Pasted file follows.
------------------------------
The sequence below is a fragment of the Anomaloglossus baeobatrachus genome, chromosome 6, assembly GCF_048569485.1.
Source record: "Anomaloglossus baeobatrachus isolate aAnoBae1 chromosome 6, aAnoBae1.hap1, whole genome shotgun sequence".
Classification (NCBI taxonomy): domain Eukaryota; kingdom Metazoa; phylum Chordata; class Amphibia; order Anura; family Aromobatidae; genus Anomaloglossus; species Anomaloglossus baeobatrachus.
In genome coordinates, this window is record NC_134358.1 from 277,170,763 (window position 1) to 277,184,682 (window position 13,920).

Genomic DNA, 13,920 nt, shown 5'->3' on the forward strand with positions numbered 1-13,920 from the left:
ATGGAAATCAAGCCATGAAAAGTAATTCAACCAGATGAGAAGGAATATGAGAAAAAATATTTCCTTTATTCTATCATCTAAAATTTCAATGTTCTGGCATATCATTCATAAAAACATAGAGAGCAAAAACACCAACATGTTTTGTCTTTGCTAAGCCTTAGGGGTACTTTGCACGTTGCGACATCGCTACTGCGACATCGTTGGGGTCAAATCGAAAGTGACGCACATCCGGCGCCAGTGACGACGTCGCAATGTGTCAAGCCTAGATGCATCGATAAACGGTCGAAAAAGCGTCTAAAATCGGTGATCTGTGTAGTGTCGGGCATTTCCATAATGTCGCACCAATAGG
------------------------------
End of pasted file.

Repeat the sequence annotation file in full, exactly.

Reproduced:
The sequence below is a fragment of the Anomaloglossus baeobatrachus genome, chromosome 6, assembly GCF_048569485.1.
Source record: "Anomaloglossus baeobatrachus isolate aAnoBae1 chromosome 6, aAnoBae1.hap1, whole genome shotgun sequence".
Classification (NCBI taxonomy): domain Eukaryota; kingdom Metazoa; phylum Chordata; class Amphibia; order Anura; family Aromobatidae; genus Anomaloglossus; species Anomaloglossus baeobatrachus.
In genome coordinates, this window is record NC_134358.1 from 277,170,763 (window position 1) to 277,184,682 (window position 13,920).

Genomic DNA, 13,920 nt, shown 5'->3' on the forward strand with positions numbered 1-13,920 from the left:
ATGGAAATCAAGCCATGAAAAGTAATTCAACCAGATGAGAAGGAATATGAGAAAAAATATTTCCTTTATTCTATCATCTAAAATTTCAATGTTCTGGCATATCATTCATAAAAACATAGAGAGCAAAAACACCAACATGTTTTGTCTTTGCTAAGCCTTAGGGGTACTTTGCACGTTGCGACATCGCTACTGCGACATCGTTGGGGTCAAATCGAAAGTGACGCACATCCGGCGCCAGTGACGACGTCGCAATGTGTCAAGCCTAGATGCATCGATAAACGGTCGAAAAAGCGTCTAAAATCGGTGATCTGTGTAGTGTCGGGCATTTCCATAATGTCGCACCAATAGG